By the numbers - School food
A new review of school meals has been announced due to concerns that pupils are still being served unhealthy food.
The government has said that Henry Dimbleby and John Vincent, co-founders of the Leon restaurant chain, will lead the review, but celebrity chef Jamie Oliver, who led a campaign to improve school lunches, has said that it is time for action rather than another report.
New standards for school food were introduced in primaries in September 2008 and secondaries in September 2009, but free schools and academies that have converted since September 2010 are exempt. According to School Food Trust research, catering is now healthier than it was before the standards were introduced. Meals contain more vegetables and salad, and more starchy foods that are not cooked in fat.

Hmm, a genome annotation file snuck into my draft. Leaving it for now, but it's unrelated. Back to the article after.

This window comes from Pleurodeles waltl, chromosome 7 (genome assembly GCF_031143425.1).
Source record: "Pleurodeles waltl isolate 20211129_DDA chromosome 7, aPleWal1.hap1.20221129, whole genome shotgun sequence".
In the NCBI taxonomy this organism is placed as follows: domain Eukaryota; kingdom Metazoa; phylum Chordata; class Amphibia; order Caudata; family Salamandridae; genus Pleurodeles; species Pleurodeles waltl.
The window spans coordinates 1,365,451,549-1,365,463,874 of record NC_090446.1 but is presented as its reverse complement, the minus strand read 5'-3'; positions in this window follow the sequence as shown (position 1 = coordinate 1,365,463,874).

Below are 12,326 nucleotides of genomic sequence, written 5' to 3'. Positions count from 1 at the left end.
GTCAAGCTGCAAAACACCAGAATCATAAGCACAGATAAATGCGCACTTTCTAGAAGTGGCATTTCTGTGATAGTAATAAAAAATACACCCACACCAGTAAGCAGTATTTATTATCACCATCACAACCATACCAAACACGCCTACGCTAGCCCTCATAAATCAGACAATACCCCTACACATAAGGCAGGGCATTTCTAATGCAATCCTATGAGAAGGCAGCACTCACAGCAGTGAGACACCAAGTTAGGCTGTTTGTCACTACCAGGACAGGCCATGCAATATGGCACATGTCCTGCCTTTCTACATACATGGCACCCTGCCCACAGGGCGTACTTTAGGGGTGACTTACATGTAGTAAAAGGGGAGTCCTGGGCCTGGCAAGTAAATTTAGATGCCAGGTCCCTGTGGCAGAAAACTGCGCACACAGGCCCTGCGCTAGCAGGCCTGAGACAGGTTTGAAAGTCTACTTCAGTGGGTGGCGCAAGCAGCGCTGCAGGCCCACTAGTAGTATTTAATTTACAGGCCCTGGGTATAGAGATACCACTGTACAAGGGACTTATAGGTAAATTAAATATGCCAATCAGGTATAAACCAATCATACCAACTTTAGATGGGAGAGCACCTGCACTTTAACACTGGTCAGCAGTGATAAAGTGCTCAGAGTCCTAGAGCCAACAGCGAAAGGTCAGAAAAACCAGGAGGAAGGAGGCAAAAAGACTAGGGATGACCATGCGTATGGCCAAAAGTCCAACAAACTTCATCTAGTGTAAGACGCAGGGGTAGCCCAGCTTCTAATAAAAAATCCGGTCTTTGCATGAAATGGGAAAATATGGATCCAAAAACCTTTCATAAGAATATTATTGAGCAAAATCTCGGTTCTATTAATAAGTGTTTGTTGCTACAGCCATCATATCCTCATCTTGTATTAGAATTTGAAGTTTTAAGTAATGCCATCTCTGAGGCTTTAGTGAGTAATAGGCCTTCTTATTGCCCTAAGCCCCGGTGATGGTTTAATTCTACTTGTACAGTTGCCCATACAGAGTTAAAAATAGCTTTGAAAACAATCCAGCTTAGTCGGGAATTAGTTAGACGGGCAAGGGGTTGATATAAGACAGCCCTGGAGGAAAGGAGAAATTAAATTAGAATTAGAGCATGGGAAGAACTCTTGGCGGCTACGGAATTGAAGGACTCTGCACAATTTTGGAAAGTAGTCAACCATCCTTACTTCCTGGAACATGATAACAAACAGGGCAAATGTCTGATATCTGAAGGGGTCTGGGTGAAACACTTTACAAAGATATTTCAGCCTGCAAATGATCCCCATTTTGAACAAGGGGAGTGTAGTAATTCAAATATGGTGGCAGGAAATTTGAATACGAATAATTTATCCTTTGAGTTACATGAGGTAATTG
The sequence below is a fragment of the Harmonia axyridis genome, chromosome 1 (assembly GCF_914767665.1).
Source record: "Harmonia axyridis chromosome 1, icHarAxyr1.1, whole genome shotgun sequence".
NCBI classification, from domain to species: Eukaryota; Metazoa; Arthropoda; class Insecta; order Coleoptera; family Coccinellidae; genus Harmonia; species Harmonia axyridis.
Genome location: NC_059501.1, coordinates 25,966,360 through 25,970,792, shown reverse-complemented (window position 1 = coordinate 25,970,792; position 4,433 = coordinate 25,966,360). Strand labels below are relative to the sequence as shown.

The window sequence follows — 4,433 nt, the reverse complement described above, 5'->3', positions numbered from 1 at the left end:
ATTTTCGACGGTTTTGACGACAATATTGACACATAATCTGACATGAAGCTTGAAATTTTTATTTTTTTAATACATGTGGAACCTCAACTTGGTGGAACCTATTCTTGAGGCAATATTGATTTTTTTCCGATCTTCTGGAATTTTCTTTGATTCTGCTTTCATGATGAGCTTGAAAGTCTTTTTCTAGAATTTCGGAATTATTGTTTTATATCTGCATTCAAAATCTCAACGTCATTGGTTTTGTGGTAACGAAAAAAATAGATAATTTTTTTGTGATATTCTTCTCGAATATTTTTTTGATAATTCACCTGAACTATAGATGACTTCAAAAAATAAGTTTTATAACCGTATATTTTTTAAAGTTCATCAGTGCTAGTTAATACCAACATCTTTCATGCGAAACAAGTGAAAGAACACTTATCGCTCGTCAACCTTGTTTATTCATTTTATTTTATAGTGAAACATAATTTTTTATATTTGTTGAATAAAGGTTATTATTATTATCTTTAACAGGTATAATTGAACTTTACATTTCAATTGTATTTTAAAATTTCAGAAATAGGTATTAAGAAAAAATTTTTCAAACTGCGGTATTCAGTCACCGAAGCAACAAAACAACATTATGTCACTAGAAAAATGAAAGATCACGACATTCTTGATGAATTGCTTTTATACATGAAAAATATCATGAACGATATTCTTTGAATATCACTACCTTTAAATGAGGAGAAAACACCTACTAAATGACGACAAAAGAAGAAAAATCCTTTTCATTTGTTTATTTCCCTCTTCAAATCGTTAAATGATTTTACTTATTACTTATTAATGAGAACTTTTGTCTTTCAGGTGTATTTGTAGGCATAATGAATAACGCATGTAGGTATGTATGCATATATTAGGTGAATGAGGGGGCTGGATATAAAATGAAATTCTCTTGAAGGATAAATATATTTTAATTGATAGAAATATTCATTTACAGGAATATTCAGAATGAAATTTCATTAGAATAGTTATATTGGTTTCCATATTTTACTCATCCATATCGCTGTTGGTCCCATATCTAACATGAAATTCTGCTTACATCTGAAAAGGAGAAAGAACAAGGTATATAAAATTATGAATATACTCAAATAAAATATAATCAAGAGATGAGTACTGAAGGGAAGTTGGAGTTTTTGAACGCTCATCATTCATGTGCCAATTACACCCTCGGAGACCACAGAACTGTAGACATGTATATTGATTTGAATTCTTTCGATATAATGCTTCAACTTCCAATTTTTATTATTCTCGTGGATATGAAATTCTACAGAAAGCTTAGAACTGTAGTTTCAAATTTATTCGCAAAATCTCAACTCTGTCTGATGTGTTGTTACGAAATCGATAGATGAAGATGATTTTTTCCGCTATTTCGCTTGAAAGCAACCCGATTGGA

Although the proportion of pupils eating school lunches has risen, the take-up is still just 44 per cent in primaries and 38 per cent in secondaries.
Proportion of secondary schools offering these foods at least four days a week*
1% Fruit-based desserts
6% Fruit-based desserts
Proportion of secondary pupils opting to eat these foods*
15% Pasta and rice
27% Pasta and rice
Proportion of Primary pupils opting to eat these foods*
52% Pasta and rice
11% Chocolate and snacks
4% Chocolate and snacks
60% Pasta and rice
*Based on five days of observation carried out on behalf of the School Food Trust.